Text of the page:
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Tambourhinoceros

Splendour

by Communions

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1.
Splendour 04:16
When fountains spring Soak her in With what you see And what you say And what you dream Adorn despair Happily lost ‘Cause you long to drop a dime into the depths Of her wishing well ’Til your blood runs cold Slightly ill with heightened sensibility One with the mire Your soul’s on fire But you won’t sigh And you won’t care And you won’t cry Behold her splendour Her splendour Every night The more that people swarm Around her face The less her eyes resemble anyone But you might feel Chosen from A crowd of lovers waiting at her door Every night For a chance to play The game that’ll have them leaping in the grave With emotions purged And no sense of self Spoken by a language not their own Behold her splendour Her splendour Every night You’re crushed under the weight Of bubbling scum And forms of things unknown That flourish and fade With hesitating lights From distant planets That’ll swallow you And spit you out Cupid’s slings Have gone and made you blind And wilfully oblivious To the lurking pain behind each Exquisite frame You’re crushed under the weight Of bubbling scum And forms of things unknown That flourish and fade With hesitating lights From distant planets That’ll swallow you Splendour Her splendour

about

Introducing the retrofitted Communions on Tambourhinoceros is the schizophrenic single “Splendour”, a song about “a sickly, unattainable love. One which possesses a destructive power.” Communions’ Martin Rehof sings of a “crowd of lovers” under the influence of a lust so intoxicating that it sends them “leaping in the grave”.
What begins in the tone of young, innocent adoration — “when fountains spring, soak her in” — transforms by the end of the song into one of destructive love; deception, ignorance and impurity.
Cupid’s slings
Have gone and made you blind
And wilfully oblivious
To the lurking pain behind each
Exquisite frame

“I wouldn’t say that it’s necessarily about a specific person” says Martin Rehof, musing on the song’s multifarious meaning. He continues:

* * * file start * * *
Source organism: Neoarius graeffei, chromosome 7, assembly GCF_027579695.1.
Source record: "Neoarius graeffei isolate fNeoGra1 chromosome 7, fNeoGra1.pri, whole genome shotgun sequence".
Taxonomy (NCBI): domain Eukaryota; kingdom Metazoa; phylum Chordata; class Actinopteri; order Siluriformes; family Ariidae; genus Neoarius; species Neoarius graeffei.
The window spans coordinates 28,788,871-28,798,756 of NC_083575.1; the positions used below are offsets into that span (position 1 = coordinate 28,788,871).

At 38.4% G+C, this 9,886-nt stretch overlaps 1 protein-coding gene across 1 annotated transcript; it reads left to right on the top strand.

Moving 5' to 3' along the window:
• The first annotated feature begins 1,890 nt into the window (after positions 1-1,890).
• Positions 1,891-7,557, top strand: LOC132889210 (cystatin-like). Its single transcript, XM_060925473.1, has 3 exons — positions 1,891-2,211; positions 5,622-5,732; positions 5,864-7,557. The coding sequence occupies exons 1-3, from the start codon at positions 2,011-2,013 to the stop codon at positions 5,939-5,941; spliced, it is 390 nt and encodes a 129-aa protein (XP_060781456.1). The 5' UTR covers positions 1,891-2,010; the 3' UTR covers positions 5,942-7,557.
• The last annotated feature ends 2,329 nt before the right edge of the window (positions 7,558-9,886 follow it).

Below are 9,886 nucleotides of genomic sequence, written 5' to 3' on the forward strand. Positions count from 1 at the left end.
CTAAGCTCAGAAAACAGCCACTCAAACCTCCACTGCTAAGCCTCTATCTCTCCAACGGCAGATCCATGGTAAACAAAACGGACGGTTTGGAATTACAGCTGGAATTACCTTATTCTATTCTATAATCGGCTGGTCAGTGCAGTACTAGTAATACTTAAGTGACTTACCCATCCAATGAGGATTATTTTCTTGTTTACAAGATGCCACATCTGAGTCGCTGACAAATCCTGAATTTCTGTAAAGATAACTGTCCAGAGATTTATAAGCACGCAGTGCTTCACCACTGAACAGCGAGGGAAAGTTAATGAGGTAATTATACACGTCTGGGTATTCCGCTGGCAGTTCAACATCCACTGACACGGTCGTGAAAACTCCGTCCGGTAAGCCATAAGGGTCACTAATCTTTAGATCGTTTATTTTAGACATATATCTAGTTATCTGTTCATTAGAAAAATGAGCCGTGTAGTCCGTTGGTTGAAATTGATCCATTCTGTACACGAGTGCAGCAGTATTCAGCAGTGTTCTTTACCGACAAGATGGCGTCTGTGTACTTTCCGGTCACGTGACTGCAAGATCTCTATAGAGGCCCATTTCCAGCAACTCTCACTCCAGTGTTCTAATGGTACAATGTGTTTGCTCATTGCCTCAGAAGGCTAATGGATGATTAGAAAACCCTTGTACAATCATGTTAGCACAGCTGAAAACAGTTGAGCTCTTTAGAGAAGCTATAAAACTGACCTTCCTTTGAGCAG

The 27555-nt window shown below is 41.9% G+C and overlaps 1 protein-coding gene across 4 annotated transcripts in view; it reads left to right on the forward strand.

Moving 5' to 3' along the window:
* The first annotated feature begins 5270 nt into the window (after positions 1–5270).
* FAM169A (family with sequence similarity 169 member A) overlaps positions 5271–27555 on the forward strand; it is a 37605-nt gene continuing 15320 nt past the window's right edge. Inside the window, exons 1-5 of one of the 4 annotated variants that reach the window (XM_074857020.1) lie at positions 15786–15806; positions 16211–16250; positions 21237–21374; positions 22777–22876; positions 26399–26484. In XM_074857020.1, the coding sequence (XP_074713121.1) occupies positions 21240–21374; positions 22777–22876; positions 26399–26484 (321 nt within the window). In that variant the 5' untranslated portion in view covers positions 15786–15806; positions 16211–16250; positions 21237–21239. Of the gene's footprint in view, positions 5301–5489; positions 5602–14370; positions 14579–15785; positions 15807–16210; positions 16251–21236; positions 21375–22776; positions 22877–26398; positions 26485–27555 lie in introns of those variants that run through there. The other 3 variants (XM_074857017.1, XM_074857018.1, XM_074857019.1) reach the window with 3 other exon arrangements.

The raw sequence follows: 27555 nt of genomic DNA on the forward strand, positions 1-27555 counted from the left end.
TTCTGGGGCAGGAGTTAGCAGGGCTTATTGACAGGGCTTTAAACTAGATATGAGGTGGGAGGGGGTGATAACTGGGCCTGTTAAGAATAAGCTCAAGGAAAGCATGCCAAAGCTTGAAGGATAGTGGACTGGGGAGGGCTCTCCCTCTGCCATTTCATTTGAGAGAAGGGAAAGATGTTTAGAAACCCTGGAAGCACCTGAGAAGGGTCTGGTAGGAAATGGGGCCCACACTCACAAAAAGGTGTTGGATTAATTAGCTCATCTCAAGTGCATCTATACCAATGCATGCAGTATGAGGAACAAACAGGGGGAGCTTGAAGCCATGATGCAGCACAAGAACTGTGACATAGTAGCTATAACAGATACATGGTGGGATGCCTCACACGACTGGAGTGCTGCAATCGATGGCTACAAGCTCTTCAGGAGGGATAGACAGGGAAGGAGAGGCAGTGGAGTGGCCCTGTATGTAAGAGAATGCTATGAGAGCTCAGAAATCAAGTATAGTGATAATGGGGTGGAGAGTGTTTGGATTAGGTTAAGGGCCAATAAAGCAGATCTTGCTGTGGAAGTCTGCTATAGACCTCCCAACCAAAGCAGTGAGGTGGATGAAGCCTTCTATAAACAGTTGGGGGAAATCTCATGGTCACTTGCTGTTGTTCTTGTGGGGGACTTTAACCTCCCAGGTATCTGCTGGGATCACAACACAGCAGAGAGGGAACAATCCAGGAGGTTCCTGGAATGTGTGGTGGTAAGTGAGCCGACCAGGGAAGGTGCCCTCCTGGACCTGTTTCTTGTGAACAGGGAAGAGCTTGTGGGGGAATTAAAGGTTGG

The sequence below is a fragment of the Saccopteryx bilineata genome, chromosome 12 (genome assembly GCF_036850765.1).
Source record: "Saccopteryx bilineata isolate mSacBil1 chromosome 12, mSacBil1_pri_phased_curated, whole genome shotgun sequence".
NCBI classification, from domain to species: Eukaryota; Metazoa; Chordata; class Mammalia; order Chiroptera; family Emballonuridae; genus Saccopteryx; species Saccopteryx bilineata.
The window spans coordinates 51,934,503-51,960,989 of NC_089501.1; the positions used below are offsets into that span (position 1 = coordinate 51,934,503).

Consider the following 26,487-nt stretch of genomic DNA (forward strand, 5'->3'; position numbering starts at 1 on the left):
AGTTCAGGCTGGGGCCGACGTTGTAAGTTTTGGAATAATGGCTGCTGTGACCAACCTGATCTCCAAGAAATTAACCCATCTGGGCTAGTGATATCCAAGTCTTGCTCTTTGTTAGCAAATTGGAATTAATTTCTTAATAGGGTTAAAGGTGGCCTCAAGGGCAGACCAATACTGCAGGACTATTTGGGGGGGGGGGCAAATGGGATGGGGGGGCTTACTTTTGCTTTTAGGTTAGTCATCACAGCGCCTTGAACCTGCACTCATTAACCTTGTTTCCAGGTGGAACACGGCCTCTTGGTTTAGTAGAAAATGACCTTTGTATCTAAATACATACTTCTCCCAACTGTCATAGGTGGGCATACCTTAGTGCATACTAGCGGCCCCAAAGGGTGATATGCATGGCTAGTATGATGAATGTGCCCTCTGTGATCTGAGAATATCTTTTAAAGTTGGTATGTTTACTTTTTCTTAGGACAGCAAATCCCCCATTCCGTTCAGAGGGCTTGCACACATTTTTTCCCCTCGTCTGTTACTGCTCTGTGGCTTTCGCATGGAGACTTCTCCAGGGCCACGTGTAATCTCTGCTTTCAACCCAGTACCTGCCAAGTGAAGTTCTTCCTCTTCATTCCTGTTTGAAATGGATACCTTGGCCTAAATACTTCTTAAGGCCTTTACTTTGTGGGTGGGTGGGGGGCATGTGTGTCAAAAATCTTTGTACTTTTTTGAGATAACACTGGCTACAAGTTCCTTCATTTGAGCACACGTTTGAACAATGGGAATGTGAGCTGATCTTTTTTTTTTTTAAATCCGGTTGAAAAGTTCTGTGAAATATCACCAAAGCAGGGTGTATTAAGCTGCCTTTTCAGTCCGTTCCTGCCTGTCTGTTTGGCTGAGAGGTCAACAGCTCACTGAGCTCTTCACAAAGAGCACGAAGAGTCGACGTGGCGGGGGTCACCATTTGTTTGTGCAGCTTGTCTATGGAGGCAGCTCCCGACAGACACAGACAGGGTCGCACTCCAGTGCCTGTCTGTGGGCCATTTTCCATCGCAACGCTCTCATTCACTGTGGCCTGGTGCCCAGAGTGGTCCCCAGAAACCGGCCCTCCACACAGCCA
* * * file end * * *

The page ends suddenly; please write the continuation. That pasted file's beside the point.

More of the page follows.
“Rather, in a less concrete sense, it’s about the oppressive power that certain things in life can have over you. For instance, making art is something I love, but not something I feel I can help, and often it can be quite painful and fruitless. It’s like this thing, whatever it is, has chosen you, and not the other way around. It might inflict you with pain, but you almost come to enjoy it; you sort of accept it, embrace it, and maybe even thrive on it. It’s the context of someone addicted to someone or something else — where the power dynamics are skewed.”

Musically, some elements of “Splendour” are skewed as well. “The guitar was recorded through a vocoder” says Martin, reflecting on what he calls a “schizophrenic” recording process; a process that was intended to reflect the song’s themes. And although the lyrics of “Splendour” transition from bright to dark, the Rehof brothers’ musical connection shines throughout, reminding us of Communions’ earnest spirit.

credits

released November 30, 2020

Communions are Martin Rehof and Mads Rehof
Produced by Mads Brinch Nielsen
Mixed by Mads Brinch Nielsen
Mastered by Emil Thomsen
Recorded at Sauna Recording Studio

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Communions Copenhagen, Denmark

Communions' indie rock is marked by sharp cultural criticism, self reflection, and artistic commentary of a grand scale. The Danish band's new music takes the signature indie rock from the dark clubs of their youth in Copenhagen and merges it with full-fledged cerebral critique and symbolism. ... more

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